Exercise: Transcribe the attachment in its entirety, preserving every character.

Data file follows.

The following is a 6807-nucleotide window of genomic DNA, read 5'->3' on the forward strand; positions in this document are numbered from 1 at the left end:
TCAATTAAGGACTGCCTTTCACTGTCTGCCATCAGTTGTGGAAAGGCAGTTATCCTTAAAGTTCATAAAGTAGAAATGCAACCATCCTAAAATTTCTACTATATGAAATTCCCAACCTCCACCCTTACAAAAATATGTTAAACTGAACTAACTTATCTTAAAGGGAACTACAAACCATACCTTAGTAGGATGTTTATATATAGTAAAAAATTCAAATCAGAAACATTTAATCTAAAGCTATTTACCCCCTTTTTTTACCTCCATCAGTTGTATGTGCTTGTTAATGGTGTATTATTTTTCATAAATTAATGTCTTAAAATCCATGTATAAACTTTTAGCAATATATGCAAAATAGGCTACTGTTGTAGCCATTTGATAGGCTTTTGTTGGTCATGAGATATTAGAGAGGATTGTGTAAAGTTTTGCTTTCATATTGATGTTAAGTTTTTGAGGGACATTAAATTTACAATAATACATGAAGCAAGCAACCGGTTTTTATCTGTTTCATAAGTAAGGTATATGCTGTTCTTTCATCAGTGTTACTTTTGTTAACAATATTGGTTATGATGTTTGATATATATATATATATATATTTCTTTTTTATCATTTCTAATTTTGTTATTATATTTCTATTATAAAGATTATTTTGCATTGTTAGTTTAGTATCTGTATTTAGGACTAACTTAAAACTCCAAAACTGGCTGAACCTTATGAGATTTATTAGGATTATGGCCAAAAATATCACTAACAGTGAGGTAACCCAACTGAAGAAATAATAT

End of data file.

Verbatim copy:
The following is a 6807-nucleotide window of genomic DNA, read 5'->3' on the forward strand; positions in this document are numbered from 1 at the left end:
TCAATTAAGGACTGCCTTTCACTGTCTGCCATCAGTTGTGGAAAGGCAGTTATCCTTAAAGTTCATAAAGTAGAAATGCAACCATCCTAAAATTTCTACTATATGAAATTCCCAACCTCCACCCTTACAAAAATATGTTAAACTGAACTAACTTATCTTAAAGGGAACTACAAACCATACCTTAGTAGGATGTTTATATATAGTAAAAAATTCAAATCAGAAACATTTAATCTAAAGCTATTTACCCCCTTTTTTTACCTCCATCAGTTGTATGTGCTTGTTAATGGTGTATTATTTTTCATAAATTAATGTCTTAAAATCCATGTATAAACTTTTAGCAATATATGCAAAATAGGCTACTGTTGTAGCCATTTGATAGGCTTTTGTTGGTCATGAGATATTAGAGAGGATTGTGTAAAGTTTTGCTTTCATATTGATGTTAAGTTTTTGAGGGACATTAAATTTACAATAATACATGAAGCAAGCAACCGGTTTTTATCTGTTTCATAAGTAAGGTATATGCTGTTCTTTCATCAGTGTTACTTTTGTTAACAATATTGGTTATGATGTTTGATATATATATATATATATATTTCTTTTTTATCATTTCTAATTTTGTTATTATATTTCTATTATAAAGATTATTTTGCATTGTTAGTTTAGTATCTGTATTTAGGACTAACTTAAAACTCCAAAACTGGCTGAACCTTATGAGATTTATTAGGATTATGGCCAAAAATATCACTAACAGTGAGGTAACCCAACTGAAGAAATAATAT